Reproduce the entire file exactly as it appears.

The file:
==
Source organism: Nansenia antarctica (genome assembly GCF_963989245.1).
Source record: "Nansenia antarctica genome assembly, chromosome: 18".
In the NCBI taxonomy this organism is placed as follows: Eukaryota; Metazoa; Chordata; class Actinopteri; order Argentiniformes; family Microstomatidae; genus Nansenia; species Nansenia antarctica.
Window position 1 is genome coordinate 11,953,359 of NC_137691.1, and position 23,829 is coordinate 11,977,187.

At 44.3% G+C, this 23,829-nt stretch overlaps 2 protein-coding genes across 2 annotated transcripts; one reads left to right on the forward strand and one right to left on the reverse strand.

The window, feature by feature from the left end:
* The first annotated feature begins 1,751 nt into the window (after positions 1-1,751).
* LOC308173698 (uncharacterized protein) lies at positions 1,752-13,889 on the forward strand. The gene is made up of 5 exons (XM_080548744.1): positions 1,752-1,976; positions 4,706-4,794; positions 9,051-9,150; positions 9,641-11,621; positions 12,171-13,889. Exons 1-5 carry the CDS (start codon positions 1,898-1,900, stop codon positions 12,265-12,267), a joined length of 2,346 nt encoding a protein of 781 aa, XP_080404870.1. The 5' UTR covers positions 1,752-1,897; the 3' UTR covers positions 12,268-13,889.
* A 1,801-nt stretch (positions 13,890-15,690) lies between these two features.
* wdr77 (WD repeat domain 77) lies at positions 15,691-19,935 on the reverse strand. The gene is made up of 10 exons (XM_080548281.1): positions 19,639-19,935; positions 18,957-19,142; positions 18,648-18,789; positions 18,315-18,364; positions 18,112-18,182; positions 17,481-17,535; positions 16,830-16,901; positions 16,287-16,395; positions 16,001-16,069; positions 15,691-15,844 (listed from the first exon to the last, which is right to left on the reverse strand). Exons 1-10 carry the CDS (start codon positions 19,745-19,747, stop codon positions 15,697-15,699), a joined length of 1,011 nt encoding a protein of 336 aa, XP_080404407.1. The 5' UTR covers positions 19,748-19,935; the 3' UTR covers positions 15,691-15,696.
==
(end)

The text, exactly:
Source organism: Nansenia antarctica (genome assembly GCF_963989245.1).
Source record: "Nansenia antarctica genome assembly, chromosome: 18".
In the NCBI taxonomy this organism is placed as follows: Eukaryota; Metazoa; Chordata; class Actinopteri; order Argentiniformes; family Microstomatidae; genus Nansenia; species Nansenia antarctica.
Window position 1 is genome coordinate 11,953,359 of NC_137691.1, and position 23,829 is coordinate 11,977,187.

At 44.3% G+C, this 23,829-nt stretch overlaps 2 protein-coding genes across 2 annotated transcripts; one reads left to right on the forward strand and one right to left on the reverse strand.

The window, feature by feature from the left end:
* The first annotated feature begins 1,751 nt into the window (after positions 1-1,751).
* LOC308173698 (uncharacterized protein) lies at positions 1,752-13,889 on the forward strand. The gene is made up of 5 exons (XM_080548744.1): positions 1,752-1,976; positions 4,706-4,794; positions 9,051-9,150; positions 9,641-11,621; positions 12,171-13,889. Exons 1-5 carry the CDS (start codon positions 1,898-1,900, stop codon positions 12,265-12,267), a joined length of 2,346 nt encoding a protein of 781 aa, XP_080404870.1. The 5' UTR covers positions 1,752-1,897; the 3' UTR covers positions 12,268-13,889.
* A 1,801-nt stretch (positions 13,890-15,690) lies between these two features.
* wdr77 (WD repeat domain 77) lies at positions 15,691-19,935 on the reverse strand. The gene is made up of 10 exons (XM_080548281.1): positions 19,639-19,935; positions 18,957-19,142; positions 18,648-18,789; positions 18,315-18,364; positions 18,112-18,182; positions 17,481-17,535; positions 16,830-16,901; positions 16,287-16,395; positions 16,001-16,069; positions 15,691-15,844 (listed from the first exon to the last, which is right to left on the reverse strand). Exons 1-10 carry the CDS (start codon positions 19,745-19,747, stop codon positions 15,697-15,699), a joined length of 1,011 nt encoding a protein of 336 aa, XP_080404407.1. The 5' UTR covers positions 19,748-19,935; the 3' UTR covers positions 15,691-15,696.